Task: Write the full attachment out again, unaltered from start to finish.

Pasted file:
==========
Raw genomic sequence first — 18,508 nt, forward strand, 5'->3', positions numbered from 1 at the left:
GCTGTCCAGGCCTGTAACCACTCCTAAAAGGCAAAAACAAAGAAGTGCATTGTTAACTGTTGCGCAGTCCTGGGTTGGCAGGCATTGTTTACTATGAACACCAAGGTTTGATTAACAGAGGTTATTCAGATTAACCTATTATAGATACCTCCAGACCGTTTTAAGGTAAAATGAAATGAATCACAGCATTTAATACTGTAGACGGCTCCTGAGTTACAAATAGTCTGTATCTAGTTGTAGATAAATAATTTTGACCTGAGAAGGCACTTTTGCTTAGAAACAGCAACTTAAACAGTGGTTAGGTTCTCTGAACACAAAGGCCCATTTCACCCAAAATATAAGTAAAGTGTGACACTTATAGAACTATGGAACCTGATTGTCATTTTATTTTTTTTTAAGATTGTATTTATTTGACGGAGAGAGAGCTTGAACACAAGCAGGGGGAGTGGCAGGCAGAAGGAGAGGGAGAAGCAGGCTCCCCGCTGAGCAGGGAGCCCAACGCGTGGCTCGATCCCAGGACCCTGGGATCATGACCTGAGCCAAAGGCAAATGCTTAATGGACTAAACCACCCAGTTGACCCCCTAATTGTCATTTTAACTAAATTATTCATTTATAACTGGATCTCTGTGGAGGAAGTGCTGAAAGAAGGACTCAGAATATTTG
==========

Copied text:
Raw genomic sequence first — 18,508 nt, forward strand, 5'->3', positions numbered from 1 at the left:
GCTGTCCAGGCCTGTAACCACTCCTAAAAGGCAAAAACAAAGAAGTGCATTGTTAACTGTTGCGCAGTCCTGGGTTGGCAGGCATTGTTTACTATGAACACCAAGGTTTGATTAACAGAGGTTATTCAGATTAACCTATTATAGATACCTCCAGACCGTTTTAAGGTAAAATGAAATGAATCACAGCATTTAATACTGTAGACGGCTCCTGAGTTACAAATAGTCTGTATCTAGTTGTAGATAAATAATTTTGACCTGAGAAGGCACTTTTGCTTAGAAACAGCAACTTAAACAGTGGTTAGGTTCTCTGAACACAAAGGCCCATTTCACCCAAAATATAAGTAAAGTGTGACACTTATAGAACTATGGAACCTGATTGTCATTTTATTTTTTTTTAAGATTGTATTTATTTGACGGAGAGAGAGCTTGAACACAAGCAGGGGGAGTGGCAGGCAGAAGGAGAGGGAGAAGCAGGCTCCCCGCTGAGCAGGGAGCCCAACGCGTGGCTCGATCCCAGGACCCTGGGATCATGACCTGAGCCAAAGGCAAATGCTTAATGGACTAAACCACCCAGTTGACCCCCTAATTGTCATTTTAACTAAATTATTCATTTATAACTGGATCTCTGTGGAGGAAGTGCTGAAAGAAGGACTCAGAATATTTG